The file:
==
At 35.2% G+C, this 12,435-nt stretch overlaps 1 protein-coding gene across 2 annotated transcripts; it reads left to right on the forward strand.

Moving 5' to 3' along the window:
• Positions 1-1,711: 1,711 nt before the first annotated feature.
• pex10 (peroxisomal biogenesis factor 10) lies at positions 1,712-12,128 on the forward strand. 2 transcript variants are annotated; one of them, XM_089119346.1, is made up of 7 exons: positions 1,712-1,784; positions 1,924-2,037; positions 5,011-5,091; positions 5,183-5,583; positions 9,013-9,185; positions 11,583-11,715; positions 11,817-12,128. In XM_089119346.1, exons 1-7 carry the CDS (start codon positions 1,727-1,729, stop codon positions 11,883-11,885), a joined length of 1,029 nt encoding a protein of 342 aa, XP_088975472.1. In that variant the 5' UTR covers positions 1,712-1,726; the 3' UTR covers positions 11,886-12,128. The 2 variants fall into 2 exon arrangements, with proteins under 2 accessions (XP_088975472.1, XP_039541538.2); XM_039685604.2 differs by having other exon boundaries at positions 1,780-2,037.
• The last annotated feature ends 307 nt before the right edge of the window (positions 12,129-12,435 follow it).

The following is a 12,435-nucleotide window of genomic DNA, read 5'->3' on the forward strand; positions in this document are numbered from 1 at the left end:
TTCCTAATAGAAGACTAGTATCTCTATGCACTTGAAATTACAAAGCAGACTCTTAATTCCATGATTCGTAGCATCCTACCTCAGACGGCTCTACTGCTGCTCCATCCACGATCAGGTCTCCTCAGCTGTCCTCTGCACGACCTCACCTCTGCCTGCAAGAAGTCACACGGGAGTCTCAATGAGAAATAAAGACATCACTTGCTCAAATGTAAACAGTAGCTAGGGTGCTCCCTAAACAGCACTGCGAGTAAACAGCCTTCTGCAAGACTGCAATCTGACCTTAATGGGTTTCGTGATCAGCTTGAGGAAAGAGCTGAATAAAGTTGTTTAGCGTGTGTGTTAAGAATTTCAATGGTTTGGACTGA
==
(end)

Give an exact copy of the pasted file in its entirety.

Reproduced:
At 35.2% G+C, this 12,435-nt stretch overlaps 1 protein-coding gene across 2 annotated transcripts; it reads left to right on the forward strand.

Moving 5' to 3' along the window:
• Positions 1-1,711: 1,711 nt before the first annotated feature.
• pex10 (peroxisomal biogenesis factor 10) lies at positions 1,712-12,128 on the forward strand. 2 transcript variants are annotated; one of them, XM_089119346.1, is made up of 7 exons: positions 1,712-1,784; positions 1,924-2,037; positions 5,011-5,091; positions 5,183-5,583; positions 9,013-9,185; positions 11,583-11,715; positions 11,817-12,128. In XM_089119346.1, exons 1-7 carry the CDS (start codon positions 1,727-1,729, stop codon positions 11,883-11,885), a joined length of 1,029 nt encoding a protein of 342 aa, XP_088975472.1. In that variant the 5' UTR covers positions 1,712-1,726; the 3' UTR covers positions 11,886-12,128. The 2 variants fall into 2 exon arrangements, with proteins under 2 accessions (XP_088975472.1, XP_039541538.2); XM_039685604.2 differs by having other exon boundaries at positions 1,780-2,037.
• The last annotated feature ends 307 nt before the right edge of the window (positions 12,129-12,435 follow it).

The following is a 12,435-nucleotide window of genomic DNA, read 5'->3' on the forward strand; positions in this document are numbered from 1 at the left end:
TTCCTAATAGAAGACTAGTATCTCTATGCACTTGAAATTACAAAGCAGACTCTTAATTCCATGATTCGTAGCATCCTACCTCAGACGGCTCTACTGCTGCTCCATCCACGATCAGGTCTCCTCAGCTGTCCTCTGCACGACCTCACCTCTGCCTGCAAGAAGTCACACGGGAGTCTCAATGAGAAATAAAGACATCACTTGCTCAAATGTAAACAGTAGCTAGGGTGCTCCCTAAACAGCACTGCGAGTAAACAGCCTTCTGCAAGACTGCAATCTGACCTTAATGGGTTTCGTGATCAGCTTGAGGAAAGAGCTGAATAAAGTTGTTTAGCGTGTGTGTTAAGAATTTCAATGGTTTGGACTGA